This article is part of the supplement: 24th Annual Meeting of the National Cancer Institute of Mexico

Open Access Meeting abstract

Adriamycin-Cyclophosphamide (AC) followed by Paclitaxel-Cisplatin (PC). A highly active neoadjuvant regimen in locally advanced breast cancer

Daniel Mendoza-Posada1, Teresa Vela-Chavez2, Enrique Bargallo-Rocha3, Nestor Villafañe4, Carlos Gamboa-Vignole5 and Claudia Arce1*

Author Affiliations

1 Department of Medical Oncology, INCAN México

2 Department of Pathology, INCAN México

3 Department of Breast Tumors, INCAN México

4 Department of Radiology, INCAN Mexico

5 Division of Radiation Oncology, INCAN México

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BMC Cancer 2007, 7(Suppl 1):A1  doi:10.1186/1471-2407-7-S1-A1

The electronic version of this article is the complete one and can be found online at: http://www.biomedcentral.com/1471-2407/7/S1/A1


Published:5 February 2007

© 2007 Mendoza-Posada et al; licensee BioMed Central Ltd.

Background

Locally Advanced Breast Cancer patients require neoadjuvant chemotherapy (NACT), surgery and radiation therapy to optimize the chance of a cure. Pathological responses to NACT, are strongly associated with long-term outcome. Cisplatin has shown antitumor activity in breast cancer, shows synergy with paclitaxel and antitumor activity in anthracycline-resistant breast tumors. As NACT, Paclitaxel-Cisplatin (PC) achieves high pathological responses. On the other hand, dose dense chemotherapy has improved free and overall survival in early breast cancer. This phase II trial was set to evaluate the pathological complete response (pathCR) of this regimen based on 4 cycles of adriamycin/cyclophosphamide (AC) followed by weekly (dose dense) PC. Secondary endpoints were to evaluate the safety profile and recurrence-free survival.

Materials and methods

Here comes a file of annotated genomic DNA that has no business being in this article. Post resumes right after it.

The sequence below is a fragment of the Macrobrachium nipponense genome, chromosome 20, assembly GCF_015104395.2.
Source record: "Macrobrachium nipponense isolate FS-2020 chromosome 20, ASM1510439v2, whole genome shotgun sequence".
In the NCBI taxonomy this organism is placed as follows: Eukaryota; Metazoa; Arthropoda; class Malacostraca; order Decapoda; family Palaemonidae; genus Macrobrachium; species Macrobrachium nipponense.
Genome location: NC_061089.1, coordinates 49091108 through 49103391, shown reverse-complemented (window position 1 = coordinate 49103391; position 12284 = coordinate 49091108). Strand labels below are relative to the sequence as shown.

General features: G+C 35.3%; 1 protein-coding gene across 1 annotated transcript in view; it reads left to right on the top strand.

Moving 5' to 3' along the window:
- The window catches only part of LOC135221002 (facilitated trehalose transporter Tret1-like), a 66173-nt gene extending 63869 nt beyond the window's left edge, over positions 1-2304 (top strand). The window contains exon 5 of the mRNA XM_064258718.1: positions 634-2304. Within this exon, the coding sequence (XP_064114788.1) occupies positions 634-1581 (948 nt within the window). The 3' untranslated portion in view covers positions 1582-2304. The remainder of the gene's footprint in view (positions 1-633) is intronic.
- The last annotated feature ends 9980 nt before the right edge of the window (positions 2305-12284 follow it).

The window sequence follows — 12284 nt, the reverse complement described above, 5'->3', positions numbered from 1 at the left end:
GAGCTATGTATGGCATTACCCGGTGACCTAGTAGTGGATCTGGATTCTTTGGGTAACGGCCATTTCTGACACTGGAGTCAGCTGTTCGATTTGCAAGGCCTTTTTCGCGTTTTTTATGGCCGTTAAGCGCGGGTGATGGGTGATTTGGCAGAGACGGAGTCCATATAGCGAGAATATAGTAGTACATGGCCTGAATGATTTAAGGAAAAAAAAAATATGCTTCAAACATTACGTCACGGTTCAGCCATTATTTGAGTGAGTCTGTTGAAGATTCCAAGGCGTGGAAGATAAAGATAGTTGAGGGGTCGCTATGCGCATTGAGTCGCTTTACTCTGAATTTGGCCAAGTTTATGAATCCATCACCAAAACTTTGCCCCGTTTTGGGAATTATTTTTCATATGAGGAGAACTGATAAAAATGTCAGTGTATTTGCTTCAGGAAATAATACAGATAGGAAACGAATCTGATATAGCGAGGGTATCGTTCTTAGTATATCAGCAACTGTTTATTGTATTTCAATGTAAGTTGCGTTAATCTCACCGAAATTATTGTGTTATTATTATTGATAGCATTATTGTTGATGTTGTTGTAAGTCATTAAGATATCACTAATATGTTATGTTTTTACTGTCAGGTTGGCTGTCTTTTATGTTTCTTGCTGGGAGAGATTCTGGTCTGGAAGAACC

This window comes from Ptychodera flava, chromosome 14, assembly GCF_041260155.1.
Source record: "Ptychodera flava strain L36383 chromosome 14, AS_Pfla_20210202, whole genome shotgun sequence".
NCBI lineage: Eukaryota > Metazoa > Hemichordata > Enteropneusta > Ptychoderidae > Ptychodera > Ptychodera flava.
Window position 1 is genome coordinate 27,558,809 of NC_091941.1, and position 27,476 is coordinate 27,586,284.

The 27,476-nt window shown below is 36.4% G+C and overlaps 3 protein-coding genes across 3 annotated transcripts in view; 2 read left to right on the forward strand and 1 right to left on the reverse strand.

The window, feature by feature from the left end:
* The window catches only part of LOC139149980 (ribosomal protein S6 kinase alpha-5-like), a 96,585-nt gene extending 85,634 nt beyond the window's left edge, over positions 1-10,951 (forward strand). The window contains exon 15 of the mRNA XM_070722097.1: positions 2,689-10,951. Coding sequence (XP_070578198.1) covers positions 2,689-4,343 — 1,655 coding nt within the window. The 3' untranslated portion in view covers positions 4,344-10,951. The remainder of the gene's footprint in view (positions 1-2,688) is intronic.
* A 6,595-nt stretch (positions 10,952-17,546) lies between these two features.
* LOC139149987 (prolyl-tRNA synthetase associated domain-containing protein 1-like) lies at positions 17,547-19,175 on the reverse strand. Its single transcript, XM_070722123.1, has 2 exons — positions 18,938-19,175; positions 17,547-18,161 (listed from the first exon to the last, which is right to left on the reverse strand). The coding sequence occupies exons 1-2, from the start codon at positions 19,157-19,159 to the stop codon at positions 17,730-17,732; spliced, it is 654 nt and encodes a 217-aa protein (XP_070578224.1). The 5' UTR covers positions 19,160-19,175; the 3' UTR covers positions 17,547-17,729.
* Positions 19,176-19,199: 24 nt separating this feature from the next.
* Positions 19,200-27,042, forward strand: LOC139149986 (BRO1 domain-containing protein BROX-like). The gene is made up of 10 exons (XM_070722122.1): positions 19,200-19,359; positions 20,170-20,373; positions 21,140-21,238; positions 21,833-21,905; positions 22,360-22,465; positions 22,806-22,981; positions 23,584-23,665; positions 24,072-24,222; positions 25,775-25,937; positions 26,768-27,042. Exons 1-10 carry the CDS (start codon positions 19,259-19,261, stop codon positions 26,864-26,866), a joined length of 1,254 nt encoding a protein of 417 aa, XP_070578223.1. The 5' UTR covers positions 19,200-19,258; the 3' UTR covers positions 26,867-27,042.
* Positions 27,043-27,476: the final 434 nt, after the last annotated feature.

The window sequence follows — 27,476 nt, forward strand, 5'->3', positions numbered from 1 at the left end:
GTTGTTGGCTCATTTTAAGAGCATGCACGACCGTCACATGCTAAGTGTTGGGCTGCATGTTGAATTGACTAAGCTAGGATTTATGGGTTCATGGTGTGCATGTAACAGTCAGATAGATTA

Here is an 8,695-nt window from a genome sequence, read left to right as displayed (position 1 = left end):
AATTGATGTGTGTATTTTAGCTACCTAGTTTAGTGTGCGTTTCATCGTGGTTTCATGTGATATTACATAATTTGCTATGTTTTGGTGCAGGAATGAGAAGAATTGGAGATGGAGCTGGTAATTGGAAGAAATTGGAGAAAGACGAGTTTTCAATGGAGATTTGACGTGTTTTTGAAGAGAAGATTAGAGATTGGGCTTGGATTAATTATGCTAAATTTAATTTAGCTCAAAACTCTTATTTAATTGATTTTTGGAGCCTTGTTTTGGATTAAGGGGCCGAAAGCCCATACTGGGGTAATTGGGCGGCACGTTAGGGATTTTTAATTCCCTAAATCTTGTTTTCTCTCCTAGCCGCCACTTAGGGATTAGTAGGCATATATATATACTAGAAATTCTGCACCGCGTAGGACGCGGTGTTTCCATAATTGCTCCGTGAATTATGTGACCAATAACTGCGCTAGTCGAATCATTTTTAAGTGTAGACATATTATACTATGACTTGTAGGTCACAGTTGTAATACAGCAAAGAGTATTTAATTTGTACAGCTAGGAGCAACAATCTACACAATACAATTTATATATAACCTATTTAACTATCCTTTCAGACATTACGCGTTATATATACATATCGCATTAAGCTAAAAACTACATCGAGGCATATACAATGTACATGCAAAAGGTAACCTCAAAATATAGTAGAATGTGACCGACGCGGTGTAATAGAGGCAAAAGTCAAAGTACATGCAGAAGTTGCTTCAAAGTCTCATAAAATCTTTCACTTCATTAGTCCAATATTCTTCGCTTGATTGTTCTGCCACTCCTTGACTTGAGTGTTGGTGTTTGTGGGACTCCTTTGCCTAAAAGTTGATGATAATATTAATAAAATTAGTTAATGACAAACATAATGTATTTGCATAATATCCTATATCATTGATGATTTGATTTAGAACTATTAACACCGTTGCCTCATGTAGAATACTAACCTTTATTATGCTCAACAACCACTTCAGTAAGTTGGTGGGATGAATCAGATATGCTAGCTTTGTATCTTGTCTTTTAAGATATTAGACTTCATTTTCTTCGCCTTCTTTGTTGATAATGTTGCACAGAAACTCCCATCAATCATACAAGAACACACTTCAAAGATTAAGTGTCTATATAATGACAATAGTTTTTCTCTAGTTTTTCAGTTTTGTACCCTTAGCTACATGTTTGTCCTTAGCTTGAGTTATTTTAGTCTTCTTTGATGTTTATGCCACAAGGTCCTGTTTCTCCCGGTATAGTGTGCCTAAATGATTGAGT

Patients with histological confirmation of breast cancer in stage IIB-IIIC and aged 18–75 years. Patients also had good performance status [ECOG] score ≤2, adequate hematological, cardiovascular, renal, and hepatic functions. Patients were excluded if they were pregnant or breast feeding or if they had other malignant tumors. Patients received 4 cycles of AC at 60/600 mg/m2 every 21 days followed by weekly PC at 80/30 mg/m2 respectively, at the end of chemotherapy patients underwent surgery.

Results

A total of 33 patients were included and were evaluable for toxicity and response; the analysis was done in the intention-to-treat. One patient showed paclitaxel hypersensitivity and was removed from the study. Three patients remained inoperable after chemotherapy, hence, received preoperative radiation. Median age was 48 years-old (26–73), 66.7% of cases were in stage IIIA and IIIB, tumor median size was 6 cm (2.5–16), node median size was 3 cm (2–16), all patients had clinical positive nodes. ER or PgR were positive in 60.6%, HER2 was positive in 36.4% (determined by IHC or FISH). The pathCR rate was 30%, the complete nodal response was 52%. At 18 months of follow-up 2 patients had distant relapse for a 91% of recurrence free-survival. The regimen was well tolerated with grade III-IV toxicity observed in 6% of cases.

Conclusion

The addition of cisplatin to paclitaxel is well tolerated with no significant increase in toxicity. Interestingly, the 30% of pathCR observed seems superior to other regimens without cisplatin.